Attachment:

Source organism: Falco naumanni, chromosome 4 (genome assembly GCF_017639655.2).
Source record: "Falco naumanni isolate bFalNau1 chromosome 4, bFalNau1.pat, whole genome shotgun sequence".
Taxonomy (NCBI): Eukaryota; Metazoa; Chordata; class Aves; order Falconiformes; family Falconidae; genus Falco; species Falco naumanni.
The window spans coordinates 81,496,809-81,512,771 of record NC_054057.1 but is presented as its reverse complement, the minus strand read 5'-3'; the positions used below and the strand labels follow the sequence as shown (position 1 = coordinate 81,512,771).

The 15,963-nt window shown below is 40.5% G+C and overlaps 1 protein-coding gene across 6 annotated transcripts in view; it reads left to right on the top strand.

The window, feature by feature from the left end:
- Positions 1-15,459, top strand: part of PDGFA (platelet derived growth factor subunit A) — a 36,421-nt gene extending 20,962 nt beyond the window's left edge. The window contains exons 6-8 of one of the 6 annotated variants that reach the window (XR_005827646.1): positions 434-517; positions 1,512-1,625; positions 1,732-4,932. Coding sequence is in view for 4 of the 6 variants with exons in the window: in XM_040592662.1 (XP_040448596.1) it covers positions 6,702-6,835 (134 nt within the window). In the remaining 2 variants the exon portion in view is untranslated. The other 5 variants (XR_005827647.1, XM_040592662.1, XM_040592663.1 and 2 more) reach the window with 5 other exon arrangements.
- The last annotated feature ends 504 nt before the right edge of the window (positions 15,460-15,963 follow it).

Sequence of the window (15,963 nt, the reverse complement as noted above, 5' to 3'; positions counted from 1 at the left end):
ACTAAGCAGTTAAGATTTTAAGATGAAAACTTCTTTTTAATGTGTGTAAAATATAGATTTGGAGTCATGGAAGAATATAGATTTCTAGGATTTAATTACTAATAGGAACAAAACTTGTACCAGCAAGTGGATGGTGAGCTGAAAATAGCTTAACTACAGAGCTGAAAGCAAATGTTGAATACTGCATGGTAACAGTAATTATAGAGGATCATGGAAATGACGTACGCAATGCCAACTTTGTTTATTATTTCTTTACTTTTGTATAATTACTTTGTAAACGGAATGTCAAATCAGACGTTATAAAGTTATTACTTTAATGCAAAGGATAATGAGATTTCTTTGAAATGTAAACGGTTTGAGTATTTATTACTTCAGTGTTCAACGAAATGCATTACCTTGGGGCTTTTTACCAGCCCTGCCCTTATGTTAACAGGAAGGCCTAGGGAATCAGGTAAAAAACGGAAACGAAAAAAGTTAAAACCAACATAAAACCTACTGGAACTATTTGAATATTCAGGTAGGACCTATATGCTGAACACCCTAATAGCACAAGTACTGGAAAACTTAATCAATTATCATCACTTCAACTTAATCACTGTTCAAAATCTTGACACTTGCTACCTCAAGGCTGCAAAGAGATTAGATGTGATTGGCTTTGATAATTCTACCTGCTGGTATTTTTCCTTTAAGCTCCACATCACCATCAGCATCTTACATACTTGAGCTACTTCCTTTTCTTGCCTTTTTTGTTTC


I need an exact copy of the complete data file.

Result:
Source organism: Falco naumanni, chromosome 4 (genome assembly GCF_017639655.2).
Source record: "Falco naumanni isolate bFalNau1 chromosome 4, bFalNau1.pat, whole genome shotgun sequence".
Taxonomy (NCBI): Eukaryota; Metazoa; Chordata; class Aves; order Falconiformes; family Falconidae; genus Falco; species Falco naumanni.
The window spans coordinates 81,496,809-81,512,771 of record NC_054057.1 but is presented as its reverse complement, the minus strand read 5'-3'; the positions used below and the strand labels follow the sequence as shown (position 1 = coordinate 81,512,771).

The 15,963-nt window shown below is 40.5% G+C and overlaps 1 protein-coding gene across 6 annotated transcripts in view; it reads left to right on the top strand.

The window, feature by feature from the left end:
- Positions 1-15,459, top strand: part of PDGFA (platelet derived growth factor subunit A) — a 36,421-nt gene extending 20,962 nt beyond the window's left edge. The window contains exons 6-8 of one of the 6 annotated variants that reach the window (XR_005827646.1): positions 434-517; positions 1,512-1,625; positions 1,732-4,932. Coding sequence is in view for 4 of the 6 variants with exons in the window: in XM_040592662.1 (XP_040448596.1) it covers positions 6,702-6,835 (134 nt within the window). In the remaining 2 variants the exon portion in view is untranslated. The other 5 variants (XR_005827647.1, XM_040592662.1, XM_040592663.1 and 2 more) reach the window with 5 other exon arrangements.
- The last annotated feature ends 504 nt before the right edge of the window (positions 15,460-15,963 follow it).

Sequence of the window (15,963 nt, the reverse complement as noted above, 5' to 3'; positions counted from 1 at the left end):
ACTAAGCAGTTAAGATTTTAAGATGAAAACTTCTTTTTAATGTGTGTAAAATATAGATTTGGAGTCATGGAAGAATATAGATTTCTAGGATTTAATTACTAATAGGAACAAAACTTGTACCAGCAAGTGGATGGTGAGCTGAAAATAGCTTAACTACAGAGCTGAAAGCAAATGTTGAATACTGCATGGTAACAGTAATTATAGAGGATCATGGAAATGACGTACGCAATGCCAACTTTGTTTATTATTTCTTTACTTTTGTATAATTACTTTGTAAACGGAATGTCAAATCAGACGTTATAAAGTTATTACTTTAATGCAAAGGATAATGAGATTTCTTTGAAATGTAAACGGTTTGAGTATTTATTACTTCAGTGTTCAACGAAATGCATTACCTTGGGGCTTTTTACCAGCCCTGCCCTTATGTTAACAGGAAGGCCTAGGGAATCAGGTAAAAAACGGAAACGAAAAAAGTTAAAACCAACATAAAACCTACTGGAACTATTTGAATATTCAGGTAGGACCTATATGCTGAACACCCTAATAGCACAAGTACTGGAAAACTTAATCAATTATCATCACTTCAACTTAATCACTGTTCAAAATCTTGACACTTGCTACCTCAAGGCTGCAAAGAGATTAGATGTGATTGGCTTTGATAATTCTACCTGCTGGTATTTTTCCTTTAAGCTCCACATCACCATCAGCATCTTACATACTTGAGCTACTTCCTTTTCTTGCCTTTTTTGTTTC